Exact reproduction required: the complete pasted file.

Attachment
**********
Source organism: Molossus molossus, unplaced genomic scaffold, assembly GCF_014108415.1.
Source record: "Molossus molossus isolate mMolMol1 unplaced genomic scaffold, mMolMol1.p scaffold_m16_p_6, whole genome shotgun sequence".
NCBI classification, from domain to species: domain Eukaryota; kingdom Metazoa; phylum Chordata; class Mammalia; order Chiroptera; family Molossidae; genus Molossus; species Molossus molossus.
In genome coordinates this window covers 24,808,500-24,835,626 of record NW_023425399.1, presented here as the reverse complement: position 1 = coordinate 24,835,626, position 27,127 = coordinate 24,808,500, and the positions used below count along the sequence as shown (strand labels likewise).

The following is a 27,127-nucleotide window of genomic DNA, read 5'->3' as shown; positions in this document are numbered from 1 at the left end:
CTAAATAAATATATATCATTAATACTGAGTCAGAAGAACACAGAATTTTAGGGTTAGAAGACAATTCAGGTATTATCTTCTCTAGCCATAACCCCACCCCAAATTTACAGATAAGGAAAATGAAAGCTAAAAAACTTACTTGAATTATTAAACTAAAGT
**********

Source organism: Molossus molossus, unplaced genomic scaffold, assembly GCF_014108415.1.
Source record: "Molossus molossus isolate mMolMol1 unplaced genomic scaffold, mMolMol1.p scaffold_m16_p_6, whole genome shotgun sequence".
NCBI classification, from domain to species: domain Eukaryota; kingdom Metazoa; phylum Chordata; class Mammalia; order Chiroptera; family Molossidae; genus Molossus; species Molossus molossus.
In genome coordinates this window covers 24,808,500-24,835,626 of record NW_023425399.1, presented here as the reverse complement: position 1 = coordinate 24,835,626, position 27,127 = coordinate 24,808,500, and the positions used below count along the sequence as shown (strand labels likewise).

The following is a 27,127-nucleotide window of genomic DNA, read 5'->3' as shown; positions in this document are numbered from 1 at the left end:
CTAAATAAATATATATCATTAATACTGAGTCAGAAGAACACAGAATTTTAGGGTTAGAAGACAATTCAGGTATTATCTTCTCTAGCCATAACCCCACCCCAAATTTACAGATAAGGAAAATGAAAGCTAAAAAACTTACTTGAATTATTAAACTAAAGT